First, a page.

Amazon’s Twitch hired Angela Hession, a 20-year veteran of Microsoft, as the live-streaming service’s global VP of trust and safety.
Hession most recently served as Microsoft’s global head of Xbox trust and safety, where she oversaw the creation of Xbox’s Project Artemis, a “grooming detection” program to identify online predators attempting to lure children for sexual purposes. She led the Microsoft Safety virtual team focused on creating the Safer World Faster initiative that spanned multiple consumer products.
According to Twitch, Hession’s appointment builds on its ongoing investment in trust and safety capabilities. Over the past two years, Twitch claims, it has doubled the size of its safety operations team and introduced new features and policies to give creators and users more control over their experience on the service.
“Angela is an experienced and energetic trust and safety leader, with expertise in improving online safety in global communities. Her perspective and collaboration will be invaluable to Twitch as we navigate incredible growth,” Twitch COO Sara Clemens said in announcing her hire. “The safety of our community is our top priority and we’re thrilled to welcome Angela to the team.”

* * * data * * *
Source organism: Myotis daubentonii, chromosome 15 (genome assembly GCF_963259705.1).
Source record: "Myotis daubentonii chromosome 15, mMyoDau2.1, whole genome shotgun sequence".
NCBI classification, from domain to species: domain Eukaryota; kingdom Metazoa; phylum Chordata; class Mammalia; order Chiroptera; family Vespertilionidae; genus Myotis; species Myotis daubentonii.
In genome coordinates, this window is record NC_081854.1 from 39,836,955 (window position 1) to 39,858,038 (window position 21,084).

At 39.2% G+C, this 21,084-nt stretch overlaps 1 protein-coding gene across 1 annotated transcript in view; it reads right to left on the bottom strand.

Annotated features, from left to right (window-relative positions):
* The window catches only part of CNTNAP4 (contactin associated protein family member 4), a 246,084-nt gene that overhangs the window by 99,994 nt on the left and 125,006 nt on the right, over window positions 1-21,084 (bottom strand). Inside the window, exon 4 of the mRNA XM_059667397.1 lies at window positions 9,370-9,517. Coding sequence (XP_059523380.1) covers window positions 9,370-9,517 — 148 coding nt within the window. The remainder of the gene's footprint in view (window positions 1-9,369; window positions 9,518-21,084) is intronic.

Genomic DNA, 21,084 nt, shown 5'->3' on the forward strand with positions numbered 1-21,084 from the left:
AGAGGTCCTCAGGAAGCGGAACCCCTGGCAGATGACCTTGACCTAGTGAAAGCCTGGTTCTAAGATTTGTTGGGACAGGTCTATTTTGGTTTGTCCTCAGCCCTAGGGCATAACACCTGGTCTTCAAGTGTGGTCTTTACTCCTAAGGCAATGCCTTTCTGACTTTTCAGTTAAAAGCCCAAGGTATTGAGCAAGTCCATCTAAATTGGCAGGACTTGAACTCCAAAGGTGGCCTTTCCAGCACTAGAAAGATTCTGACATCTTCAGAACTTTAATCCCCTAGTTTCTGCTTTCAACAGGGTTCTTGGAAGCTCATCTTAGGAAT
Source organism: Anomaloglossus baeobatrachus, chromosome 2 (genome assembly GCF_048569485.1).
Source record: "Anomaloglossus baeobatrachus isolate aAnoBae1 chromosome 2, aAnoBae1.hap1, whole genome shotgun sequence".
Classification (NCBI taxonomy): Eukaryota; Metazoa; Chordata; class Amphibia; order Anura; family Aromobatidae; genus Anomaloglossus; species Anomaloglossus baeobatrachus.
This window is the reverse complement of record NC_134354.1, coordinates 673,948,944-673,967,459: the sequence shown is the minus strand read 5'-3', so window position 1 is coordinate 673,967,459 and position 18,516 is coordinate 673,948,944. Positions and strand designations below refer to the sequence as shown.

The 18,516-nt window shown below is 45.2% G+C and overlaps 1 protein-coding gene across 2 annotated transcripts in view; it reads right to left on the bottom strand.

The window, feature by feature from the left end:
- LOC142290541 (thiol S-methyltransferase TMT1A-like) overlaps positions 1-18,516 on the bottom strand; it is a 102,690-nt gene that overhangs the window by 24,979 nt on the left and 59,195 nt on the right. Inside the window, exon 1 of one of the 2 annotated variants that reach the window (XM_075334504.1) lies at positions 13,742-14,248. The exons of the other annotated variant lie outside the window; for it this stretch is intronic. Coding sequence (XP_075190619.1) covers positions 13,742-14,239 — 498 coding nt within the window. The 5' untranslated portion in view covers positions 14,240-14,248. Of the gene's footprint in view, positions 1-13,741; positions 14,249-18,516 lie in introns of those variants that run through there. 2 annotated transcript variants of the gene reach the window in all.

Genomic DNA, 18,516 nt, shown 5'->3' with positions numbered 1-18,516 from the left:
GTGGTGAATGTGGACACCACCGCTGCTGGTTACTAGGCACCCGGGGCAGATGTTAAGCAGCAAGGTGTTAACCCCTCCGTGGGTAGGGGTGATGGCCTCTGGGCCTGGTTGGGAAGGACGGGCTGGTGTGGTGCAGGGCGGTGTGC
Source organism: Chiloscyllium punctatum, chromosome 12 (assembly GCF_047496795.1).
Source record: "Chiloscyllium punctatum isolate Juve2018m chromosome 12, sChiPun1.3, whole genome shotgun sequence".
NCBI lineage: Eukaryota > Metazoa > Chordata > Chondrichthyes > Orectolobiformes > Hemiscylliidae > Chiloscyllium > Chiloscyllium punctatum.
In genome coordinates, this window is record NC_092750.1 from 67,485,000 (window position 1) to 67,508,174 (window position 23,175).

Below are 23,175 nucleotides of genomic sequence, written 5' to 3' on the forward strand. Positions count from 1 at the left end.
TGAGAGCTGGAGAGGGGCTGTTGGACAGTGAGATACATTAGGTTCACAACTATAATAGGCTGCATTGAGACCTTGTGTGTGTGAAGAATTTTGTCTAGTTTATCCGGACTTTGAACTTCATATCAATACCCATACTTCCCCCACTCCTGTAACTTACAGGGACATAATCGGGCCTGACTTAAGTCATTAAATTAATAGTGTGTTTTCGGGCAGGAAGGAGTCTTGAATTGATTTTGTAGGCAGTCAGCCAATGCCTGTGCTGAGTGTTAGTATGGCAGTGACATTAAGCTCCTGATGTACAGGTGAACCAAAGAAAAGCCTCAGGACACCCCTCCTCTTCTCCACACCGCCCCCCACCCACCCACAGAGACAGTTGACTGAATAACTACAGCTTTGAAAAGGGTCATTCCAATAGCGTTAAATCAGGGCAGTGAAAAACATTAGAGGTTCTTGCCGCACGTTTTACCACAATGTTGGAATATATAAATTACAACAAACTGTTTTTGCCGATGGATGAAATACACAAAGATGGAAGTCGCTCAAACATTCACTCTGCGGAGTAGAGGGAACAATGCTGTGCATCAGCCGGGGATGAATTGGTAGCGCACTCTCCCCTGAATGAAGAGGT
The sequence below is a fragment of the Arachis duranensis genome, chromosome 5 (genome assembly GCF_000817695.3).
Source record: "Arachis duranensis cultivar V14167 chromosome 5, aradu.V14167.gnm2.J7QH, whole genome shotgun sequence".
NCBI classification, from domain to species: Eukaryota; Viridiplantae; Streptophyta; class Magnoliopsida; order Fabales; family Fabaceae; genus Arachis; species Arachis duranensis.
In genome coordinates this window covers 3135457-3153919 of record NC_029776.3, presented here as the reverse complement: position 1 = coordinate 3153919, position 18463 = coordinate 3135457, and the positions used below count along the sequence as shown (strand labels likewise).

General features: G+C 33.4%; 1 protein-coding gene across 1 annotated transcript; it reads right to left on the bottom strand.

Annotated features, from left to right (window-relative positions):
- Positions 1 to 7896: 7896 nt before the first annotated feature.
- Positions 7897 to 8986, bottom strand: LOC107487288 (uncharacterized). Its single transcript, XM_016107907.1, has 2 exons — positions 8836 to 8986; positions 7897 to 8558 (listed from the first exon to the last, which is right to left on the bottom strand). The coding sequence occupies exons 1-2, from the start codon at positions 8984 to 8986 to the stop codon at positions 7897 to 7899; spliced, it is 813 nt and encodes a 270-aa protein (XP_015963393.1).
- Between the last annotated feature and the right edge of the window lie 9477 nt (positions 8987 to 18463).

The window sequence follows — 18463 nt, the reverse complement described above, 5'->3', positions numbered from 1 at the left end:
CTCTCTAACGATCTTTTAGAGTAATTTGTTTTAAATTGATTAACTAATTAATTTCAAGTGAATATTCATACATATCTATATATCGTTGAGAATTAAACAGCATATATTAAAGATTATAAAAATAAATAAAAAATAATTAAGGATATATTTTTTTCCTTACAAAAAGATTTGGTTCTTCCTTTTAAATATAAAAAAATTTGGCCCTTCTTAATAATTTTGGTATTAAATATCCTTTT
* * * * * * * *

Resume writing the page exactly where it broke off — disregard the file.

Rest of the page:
At Microsoft, which she first joined in 2001, Hession co-led Women in Gaming and Technology, was the champion for the Xbox University Recruiting program, and served as a Catalyst mentor across Microsoft’s interns and new-in-career employees.
Hession commented, “Twitch has an incredibly dynamic, diverse and engaged community, and I’m excited to join the team to lead trust and safety with and for our community. As live streaming continues to grow and connect people across the world, we have an opportunity to work together to make Twitch a safer and more inclusive space where everyone can enjoy and participate in live entertainment.”
Launched in 2011, Twitch has specialized in video game and esports livestreaming and has tried to expand its purview to other categories like live music, sports and art. Amazon bought Twitch in 2014 for about $970 million.